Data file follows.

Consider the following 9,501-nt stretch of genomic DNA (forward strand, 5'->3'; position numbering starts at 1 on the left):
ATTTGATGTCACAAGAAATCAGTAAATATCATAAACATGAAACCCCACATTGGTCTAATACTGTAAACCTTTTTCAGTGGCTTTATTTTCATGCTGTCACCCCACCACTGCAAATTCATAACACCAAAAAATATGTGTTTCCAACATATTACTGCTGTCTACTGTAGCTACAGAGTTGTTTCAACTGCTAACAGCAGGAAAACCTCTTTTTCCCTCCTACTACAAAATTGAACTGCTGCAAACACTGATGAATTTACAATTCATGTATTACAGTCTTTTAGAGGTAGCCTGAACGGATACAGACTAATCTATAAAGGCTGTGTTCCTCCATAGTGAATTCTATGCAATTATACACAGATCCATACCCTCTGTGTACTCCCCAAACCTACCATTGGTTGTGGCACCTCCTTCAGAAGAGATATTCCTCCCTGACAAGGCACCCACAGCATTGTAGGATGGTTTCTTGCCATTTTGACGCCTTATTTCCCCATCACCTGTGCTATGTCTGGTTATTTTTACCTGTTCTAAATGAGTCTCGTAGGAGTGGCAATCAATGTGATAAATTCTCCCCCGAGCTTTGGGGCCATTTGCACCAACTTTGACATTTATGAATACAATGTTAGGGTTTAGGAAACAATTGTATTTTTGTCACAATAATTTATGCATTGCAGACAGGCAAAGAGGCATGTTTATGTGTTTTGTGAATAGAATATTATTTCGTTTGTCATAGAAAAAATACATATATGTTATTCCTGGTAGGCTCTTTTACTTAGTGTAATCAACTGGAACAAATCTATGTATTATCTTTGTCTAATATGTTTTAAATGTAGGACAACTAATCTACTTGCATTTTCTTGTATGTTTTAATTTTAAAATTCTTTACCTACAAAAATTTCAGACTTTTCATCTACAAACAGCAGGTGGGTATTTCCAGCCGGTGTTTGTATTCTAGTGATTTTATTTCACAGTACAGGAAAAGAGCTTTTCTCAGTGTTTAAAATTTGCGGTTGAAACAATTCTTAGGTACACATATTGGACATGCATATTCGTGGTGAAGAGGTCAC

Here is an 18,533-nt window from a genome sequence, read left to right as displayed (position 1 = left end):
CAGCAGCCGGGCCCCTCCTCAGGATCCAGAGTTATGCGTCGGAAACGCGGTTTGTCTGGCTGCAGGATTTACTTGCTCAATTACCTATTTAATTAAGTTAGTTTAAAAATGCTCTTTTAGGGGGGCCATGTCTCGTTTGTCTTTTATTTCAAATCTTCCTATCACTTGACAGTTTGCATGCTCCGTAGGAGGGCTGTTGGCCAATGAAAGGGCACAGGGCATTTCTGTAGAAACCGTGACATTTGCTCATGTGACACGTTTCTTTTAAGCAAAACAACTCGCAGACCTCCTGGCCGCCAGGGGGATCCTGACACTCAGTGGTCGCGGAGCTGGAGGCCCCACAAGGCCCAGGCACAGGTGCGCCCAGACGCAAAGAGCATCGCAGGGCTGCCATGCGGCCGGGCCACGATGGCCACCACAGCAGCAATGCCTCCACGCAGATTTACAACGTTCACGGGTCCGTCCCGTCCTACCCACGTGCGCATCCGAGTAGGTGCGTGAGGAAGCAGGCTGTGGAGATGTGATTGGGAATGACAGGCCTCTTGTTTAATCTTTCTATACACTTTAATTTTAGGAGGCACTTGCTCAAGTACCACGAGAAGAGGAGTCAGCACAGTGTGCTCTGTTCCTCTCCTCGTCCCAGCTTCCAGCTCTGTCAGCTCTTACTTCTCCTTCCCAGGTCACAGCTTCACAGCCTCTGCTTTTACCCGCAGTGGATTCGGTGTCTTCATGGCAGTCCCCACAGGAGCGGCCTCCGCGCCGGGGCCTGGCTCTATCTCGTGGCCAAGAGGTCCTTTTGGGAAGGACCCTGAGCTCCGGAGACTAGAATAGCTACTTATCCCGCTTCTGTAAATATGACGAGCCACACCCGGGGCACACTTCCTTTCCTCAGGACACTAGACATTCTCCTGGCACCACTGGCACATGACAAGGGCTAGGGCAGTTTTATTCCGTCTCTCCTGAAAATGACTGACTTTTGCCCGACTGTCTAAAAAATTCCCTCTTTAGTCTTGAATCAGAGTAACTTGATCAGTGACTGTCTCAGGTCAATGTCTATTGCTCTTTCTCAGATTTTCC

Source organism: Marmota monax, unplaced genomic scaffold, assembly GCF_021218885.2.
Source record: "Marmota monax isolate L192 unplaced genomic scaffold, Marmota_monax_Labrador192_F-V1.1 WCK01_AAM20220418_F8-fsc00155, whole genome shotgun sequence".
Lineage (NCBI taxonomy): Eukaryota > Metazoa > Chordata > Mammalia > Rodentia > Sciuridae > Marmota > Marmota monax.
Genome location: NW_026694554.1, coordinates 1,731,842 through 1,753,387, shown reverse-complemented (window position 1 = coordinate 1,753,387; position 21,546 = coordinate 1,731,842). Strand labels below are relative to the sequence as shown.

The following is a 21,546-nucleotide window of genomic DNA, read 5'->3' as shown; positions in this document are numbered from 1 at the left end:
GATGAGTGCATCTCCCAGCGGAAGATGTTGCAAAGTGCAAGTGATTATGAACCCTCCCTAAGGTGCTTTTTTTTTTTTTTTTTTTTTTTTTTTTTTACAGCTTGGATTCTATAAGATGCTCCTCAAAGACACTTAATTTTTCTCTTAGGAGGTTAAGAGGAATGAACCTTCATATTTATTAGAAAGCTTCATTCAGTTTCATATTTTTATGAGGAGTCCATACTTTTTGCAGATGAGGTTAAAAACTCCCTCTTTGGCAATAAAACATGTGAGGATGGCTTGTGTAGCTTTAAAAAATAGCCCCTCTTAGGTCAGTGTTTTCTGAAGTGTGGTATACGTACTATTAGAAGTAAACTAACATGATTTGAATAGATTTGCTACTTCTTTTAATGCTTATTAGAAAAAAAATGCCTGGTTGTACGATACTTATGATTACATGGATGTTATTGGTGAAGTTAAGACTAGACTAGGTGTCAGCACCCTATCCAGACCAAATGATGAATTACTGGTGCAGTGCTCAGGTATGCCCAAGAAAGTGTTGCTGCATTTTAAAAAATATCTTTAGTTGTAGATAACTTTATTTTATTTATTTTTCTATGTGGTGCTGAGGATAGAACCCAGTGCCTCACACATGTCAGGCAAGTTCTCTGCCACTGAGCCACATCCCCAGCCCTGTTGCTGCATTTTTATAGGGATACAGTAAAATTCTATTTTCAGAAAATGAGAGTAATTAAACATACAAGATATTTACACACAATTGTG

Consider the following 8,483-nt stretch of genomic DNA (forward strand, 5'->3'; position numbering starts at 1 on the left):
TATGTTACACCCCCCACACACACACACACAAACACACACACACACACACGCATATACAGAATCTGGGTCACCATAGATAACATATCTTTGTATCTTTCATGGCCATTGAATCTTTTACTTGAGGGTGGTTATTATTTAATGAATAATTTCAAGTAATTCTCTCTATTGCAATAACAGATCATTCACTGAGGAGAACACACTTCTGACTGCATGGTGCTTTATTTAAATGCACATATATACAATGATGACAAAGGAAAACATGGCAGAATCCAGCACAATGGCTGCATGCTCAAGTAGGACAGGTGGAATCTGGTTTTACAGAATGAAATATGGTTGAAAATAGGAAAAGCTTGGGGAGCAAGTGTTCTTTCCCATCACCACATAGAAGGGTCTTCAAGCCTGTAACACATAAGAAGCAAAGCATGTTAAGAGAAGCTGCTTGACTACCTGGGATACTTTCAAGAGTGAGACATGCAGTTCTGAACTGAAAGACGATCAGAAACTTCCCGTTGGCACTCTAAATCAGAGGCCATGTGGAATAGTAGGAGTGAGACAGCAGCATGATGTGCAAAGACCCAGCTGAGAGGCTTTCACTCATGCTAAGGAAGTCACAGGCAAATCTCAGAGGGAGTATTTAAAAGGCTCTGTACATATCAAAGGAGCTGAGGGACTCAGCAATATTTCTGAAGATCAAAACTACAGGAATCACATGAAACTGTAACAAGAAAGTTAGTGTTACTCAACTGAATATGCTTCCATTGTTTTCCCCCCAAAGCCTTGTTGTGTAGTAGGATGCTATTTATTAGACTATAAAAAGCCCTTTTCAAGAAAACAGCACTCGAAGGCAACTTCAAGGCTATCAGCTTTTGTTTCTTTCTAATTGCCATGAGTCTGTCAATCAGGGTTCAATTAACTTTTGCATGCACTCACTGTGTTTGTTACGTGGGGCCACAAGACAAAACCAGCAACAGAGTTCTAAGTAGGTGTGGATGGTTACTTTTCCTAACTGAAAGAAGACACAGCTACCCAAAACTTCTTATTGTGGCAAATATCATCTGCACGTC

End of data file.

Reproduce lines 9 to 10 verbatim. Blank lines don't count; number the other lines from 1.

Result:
The following is a 21,546-nucleotide window of genomic DNA, read 5'->3' as shown; positions in this document are numbered from 1 at the left end:
GATGAGTGCATCTCCCAGCGGAAGATGTTGCAAAGTGCAAGTGATTATGAACCCTCCCTAAGGTGCTTTTTTTTTTTTTTTTTTTTTTTTTTTTTTACAGCTTGGATTCTATAAGATGCTCCTCAAAGACACTTAATTTTTCTCTTAGGAGGTTAAGAGGAATGAACCTTCATATTTATTAGAAAGCTTCATTCAGTTTCATATTTTTATGAGGAGTCCATACTTTTTGCAGATGAGGTTAAAAACTCCCTCTTTGGCAATAAAACATGTGAGGATGGCTTGTGTAGCTTTAAAAAATAGCCCCTCTTAGGTCAGTGTTTTCTGAAGTGTGGTATACGTACTATTAGAAGTAAACTAACATGATTTGAATAGATTTGCTACTTCTTTTAATGCTTATTAGAAAAAAAATGCCTGGTTGTACGATACTTATGATTACATGGATGTTATTGGTGAAGTTAAGACTAGACTAGGTGTCAGCACCCTATCCAGACCAAATGATGAATTACTGGTGCAGTGCTCAGGTATGCCCAAGAAAGTGTTGCTGCATTTTAAAAAATATCTTTAGTTGTAGATAACTTTATTTTATTTATTTTTCTATGTGGTGCTGAGGATAGAACCCAGTGCCTCACACATGTCAGGCAAGTTCTCTGCCACTGAGCCACATCCCCAGCCCTGTTGCTGCATTTTTATAGGGATACAGTAAAATTCTATTTTCAGAAAATGAGAGTAATTAAACATACAAGATATTTACACACAATTGTG